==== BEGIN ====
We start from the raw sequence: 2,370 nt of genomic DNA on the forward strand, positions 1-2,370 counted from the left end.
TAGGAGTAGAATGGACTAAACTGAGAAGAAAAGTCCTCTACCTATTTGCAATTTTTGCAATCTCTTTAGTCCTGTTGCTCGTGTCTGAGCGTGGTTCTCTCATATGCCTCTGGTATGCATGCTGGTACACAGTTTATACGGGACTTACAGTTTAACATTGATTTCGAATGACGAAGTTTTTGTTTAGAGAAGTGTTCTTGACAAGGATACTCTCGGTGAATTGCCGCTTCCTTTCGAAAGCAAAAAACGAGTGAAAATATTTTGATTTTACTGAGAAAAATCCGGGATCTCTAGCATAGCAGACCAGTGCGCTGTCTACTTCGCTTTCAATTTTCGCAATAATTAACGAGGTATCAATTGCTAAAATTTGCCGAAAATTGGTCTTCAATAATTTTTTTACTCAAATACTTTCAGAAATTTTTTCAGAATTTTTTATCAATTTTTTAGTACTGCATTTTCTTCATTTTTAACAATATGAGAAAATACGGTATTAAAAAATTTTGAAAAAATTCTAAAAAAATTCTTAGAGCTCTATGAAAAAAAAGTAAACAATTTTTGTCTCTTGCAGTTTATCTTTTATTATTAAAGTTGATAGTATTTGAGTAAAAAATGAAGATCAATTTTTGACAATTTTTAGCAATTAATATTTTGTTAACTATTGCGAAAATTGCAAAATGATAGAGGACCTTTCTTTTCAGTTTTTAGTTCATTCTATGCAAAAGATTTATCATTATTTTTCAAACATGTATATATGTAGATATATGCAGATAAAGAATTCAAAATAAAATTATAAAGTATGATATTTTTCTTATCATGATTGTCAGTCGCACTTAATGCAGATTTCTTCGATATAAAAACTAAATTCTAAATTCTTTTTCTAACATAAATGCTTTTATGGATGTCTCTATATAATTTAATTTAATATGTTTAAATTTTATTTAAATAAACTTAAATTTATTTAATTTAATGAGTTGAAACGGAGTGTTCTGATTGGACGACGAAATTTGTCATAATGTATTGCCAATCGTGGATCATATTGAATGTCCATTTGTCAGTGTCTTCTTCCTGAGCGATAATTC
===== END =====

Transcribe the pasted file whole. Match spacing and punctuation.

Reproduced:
We start from the raw sequence: 2,370 nt of genomic DNA on the forward strand, positions 1-2,370 counted from the left end.
TAGGAGTAGAATGGACTAAACTGAGAAGAAAAGTCCTCTACCTATTTGCAATTTTTGCAATCTCTTTAGTCCTGTTGCTCGTGTCTGAGCGTGGTTCTCTCATATGCCTCTGGTATGCATGCTGGTACACAGTTTATACGGGACTTACAGTTTAACATTGATTTCGAATGACGAAGTTTTTGTTTAGAGAAGTGTTCTTGACAAGGATACTCTCGGTGAATTGCCGCTTCCTTTCGAAAGCAAAAAACGAGTGAAAATATTTTGATTTTACTGAGAAAAATCCGGGATCTCTAGCATAGCAGACCAGTGCGCTGTCTACTTCGCTTTCAATTTTCGCAATAATTAACGAGGTATCAATTGCTAAAATTTGCCGAAAATTGGTCTTCAATAATTTTTTTACTCAAATACTTTCAGAAATTTTTTCAGAATTTTTTATCAATTTTTTAGTACTGCATTTTCTTCATTTTTAACAATATGAGAAAATACGGTATTAAAAAATTTTGAAAAAATTCTAAAAAAATTCTTAGAGCTCTATGAAAAAAAAGTAAACAATTTTTGTCTCTTGCAGTTTATCTTTTATTATTAAAGTTGATAGTATTTGAGTAAAAAATGAAGATCAATTTTTGACAATTTTTAGCAATTAATATTTTGTTAACTATTGCGAAAATTGCAAAATGATAGAGGACCTTTCTTTTCAGTTTTTAGTTCATTCTATGCAAAAGATTTATCATTATTTTTCAAACATGTATATATGTAGATATATGCAGATAAAGAATTCAAAATAAAATTATAAAGTATGATATTTTTCTTATCATGATTGTCAGTCGCACTTAATGCAGATTTCTTCGATATAAAAACTAAATTCTAAATTCTTTTTCTAACATAAATGCTTTTATGGATGTCTCTATATAATTTAATTTAATATGTTTAAATTTTATTTAAATAAACTTAAATTTATTTAATTTAATGAGTTGAAACGGAGTGTTCTGATTGGACGACGAAATTTGTCATAATGTATTGCCAATCGTGGATCATATTGAATGTCCATTTGTCAGTGTCTTCTTCCTGAGCGATAATTC